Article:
The Science of War: Back to First Principles

By Brian Holden Reid | Go to book overview

8

THE FUTURE OF SURPRISE ON THE TRANSPARENT BATTLEFIELD

Colonel B.R. Isbell

Few nations fail to list surprise amongst their principles of war, and throughout history the military benefit of achieving surprise at strategic, operational or tactical level has almost always been high. In the last half century, for example, the impact of surprise upon the outcome of military operations has been impressive. The 1940 German blitzkrieg against France, Operation Barbarossa a year later against the Soviet Union, the Japanese attack against Pearl Harbor and many more recent examples in Korea and the Middle East all attest to the value of achieving surprise. Of course, surprise alone is not an end in itself but merely a means to an end, a means of helping ensure eventual success. Some observers have even attempted to quantify the extent to which surprise enhances the combat effectiveness of attacking forces and have concluded that it does so by the order of two to five times. 1 Whilst such calculations should quite properly be regarded with some suspicion, it undeniably must be the case that, at any level, surprise is a significant force multiplier. 2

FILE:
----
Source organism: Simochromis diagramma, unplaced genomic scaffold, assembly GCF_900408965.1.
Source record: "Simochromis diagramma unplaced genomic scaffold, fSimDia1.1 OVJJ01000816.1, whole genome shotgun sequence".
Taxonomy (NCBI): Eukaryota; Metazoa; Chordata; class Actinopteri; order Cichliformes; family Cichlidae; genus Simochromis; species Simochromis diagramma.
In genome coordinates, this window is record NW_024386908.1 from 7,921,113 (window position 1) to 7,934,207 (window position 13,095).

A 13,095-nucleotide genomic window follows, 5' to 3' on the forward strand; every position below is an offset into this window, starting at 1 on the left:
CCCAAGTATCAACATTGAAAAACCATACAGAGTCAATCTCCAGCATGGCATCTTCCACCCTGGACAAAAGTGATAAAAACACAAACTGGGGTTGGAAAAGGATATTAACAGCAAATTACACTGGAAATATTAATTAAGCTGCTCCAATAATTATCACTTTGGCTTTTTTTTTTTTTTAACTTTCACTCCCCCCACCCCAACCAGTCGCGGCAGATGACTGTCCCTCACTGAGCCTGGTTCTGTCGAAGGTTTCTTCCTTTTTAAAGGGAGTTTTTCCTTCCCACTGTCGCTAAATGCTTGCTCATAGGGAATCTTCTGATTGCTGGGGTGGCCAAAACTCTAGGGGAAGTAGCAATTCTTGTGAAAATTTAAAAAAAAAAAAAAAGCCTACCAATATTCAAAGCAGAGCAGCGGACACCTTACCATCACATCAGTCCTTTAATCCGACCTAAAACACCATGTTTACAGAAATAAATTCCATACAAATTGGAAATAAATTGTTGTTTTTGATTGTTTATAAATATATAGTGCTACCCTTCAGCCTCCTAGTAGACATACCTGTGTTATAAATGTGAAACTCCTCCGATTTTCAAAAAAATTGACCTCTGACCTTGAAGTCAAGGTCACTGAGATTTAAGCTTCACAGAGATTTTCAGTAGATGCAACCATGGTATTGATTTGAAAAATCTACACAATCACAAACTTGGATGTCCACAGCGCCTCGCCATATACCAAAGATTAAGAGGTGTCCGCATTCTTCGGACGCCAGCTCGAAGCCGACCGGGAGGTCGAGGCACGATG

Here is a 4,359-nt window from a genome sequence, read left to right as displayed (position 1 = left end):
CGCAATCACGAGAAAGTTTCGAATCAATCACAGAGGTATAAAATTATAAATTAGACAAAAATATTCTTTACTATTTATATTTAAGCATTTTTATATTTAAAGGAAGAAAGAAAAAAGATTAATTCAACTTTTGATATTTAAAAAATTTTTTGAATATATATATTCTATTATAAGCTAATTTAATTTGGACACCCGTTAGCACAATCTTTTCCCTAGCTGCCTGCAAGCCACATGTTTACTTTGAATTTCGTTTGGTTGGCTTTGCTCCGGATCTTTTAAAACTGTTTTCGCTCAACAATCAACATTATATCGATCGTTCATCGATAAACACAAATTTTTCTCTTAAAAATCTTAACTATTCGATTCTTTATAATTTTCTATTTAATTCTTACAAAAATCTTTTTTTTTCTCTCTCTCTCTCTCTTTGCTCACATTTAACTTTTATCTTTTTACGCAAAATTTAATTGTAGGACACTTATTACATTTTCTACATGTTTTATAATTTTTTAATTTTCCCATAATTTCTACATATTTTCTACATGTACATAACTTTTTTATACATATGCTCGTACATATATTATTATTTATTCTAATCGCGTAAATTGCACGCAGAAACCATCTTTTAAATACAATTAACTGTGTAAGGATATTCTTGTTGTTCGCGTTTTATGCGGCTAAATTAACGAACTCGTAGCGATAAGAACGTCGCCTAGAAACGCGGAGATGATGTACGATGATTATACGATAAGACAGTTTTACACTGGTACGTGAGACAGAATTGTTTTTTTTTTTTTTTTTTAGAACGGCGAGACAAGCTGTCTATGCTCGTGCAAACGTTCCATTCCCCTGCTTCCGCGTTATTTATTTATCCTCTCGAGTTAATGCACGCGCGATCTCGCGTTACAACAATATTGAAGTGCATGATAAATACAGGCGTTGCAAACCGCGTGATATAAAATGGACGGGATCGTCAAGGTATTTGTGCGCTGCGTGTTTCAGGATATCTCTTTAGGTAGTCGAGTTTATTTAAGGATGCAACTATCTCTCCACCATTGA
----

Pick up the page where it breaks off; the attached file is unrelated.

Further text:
Despite this, in the United Kingdom at least, as relevant combat experience recedes, surprise has perhaps not been accorded the attention it warrants. The study of surprise, and of some of its main contributory components, such as deception and security, have been regarded as something of a fringe activity. Indeed surprise has been labelled the 'neglected principle'. 3

However many now argue that advances in technology have rendered surprise unachievable and therefore irrelevant on a modern battlefield. Typical amongst these is the Foundation

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